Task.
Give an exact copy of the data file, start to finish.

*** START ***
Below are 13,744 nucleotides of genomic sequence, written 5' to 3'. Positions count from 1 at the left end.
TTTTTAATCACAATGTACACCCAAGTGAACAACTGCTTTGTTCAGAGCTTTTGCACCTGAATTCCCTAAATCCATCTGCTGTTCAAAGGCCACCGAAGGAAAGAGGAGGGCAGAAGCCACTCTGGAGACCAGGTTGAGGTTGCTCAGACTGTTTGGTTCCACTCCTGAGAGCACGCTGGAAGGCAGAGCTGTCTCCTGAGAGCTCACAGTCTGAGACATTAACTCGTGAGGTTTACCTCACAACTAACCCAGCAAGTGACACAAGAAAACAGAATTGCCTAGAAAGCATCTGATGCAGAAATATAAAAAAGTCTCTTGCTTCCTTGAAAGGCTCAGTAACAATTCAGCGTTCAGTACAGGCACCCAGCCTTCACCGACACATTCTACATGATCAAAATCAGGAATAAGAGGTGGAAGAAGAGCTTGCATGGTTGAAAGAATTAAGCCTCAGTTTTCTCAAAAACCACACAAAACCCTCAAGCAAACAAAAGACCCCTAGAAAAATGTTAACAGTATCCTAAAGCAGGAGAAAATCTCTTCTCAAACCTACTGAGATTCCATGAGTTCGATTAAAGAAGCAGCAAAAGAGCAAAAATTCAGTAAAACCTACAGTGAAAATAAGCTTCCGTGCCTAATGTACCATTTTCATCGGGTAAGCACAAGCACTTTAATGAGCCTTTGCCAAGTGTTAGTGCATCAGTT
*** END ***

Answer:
Below are 13,744 nucleotides of genomic sequence, written 5' to 3'. Positions count from 1 at the left end.
TTTTTAATCACAATGTACACCCAAGTGAACAACTGCTTTGTTCAGAGCTTTTGCACCTGAATTCCCTAAATCCATCTGCTGTTCAAAGGCCACCGAAGGAAAGAGGAGGGCAGAAGCCACTCTGGAGACCAGGTTGAGGTTGCTCAGACTGTTTGGTTCCACTCCTGAGAGCACGCTGGAAGGCAGAGCTGTCTCCTGAGAGCTCACAGTCTGAGACATTAACTCGTGAGGTTTACCTCACAACTAACCCAGCAAGTGACACAAGAAAACAGAATTGCCTAGAAAGCATCTGATGCAGAAATATAAAAAAGTCTCTTGCTTCCTTGAAAGGCTCAGTAACAATTCAGCGTTCAGTACAGGCACCCAGCCTTCACCGACACATTCTACATGATCAAAATCAGGAATAAGAGGTGGAAGAAGAGCTTGCATGGTTGAAAGAATTAAGCCTCAGTTTTCTCAAAAACCACACAAAACCCTCAAGCAAACAAAAGACCCCTAGAAAAATGTTAACAGTATCCTAAAGCAGGAGAAAATCTCTTCTCAAACCTACTGAGATTCCATGAGTTCGATTAAAGAAGCAGCAAAAGAGCAAAAATTCAGTAAAACCTACAGTGAAAATAAGCTTCCGTGCCTAATGTACCATTTTCATCGGGTAAGCACAAGCACTTTAATGAGCCTTTGCCAAGTGTTAGTGCATCAGTT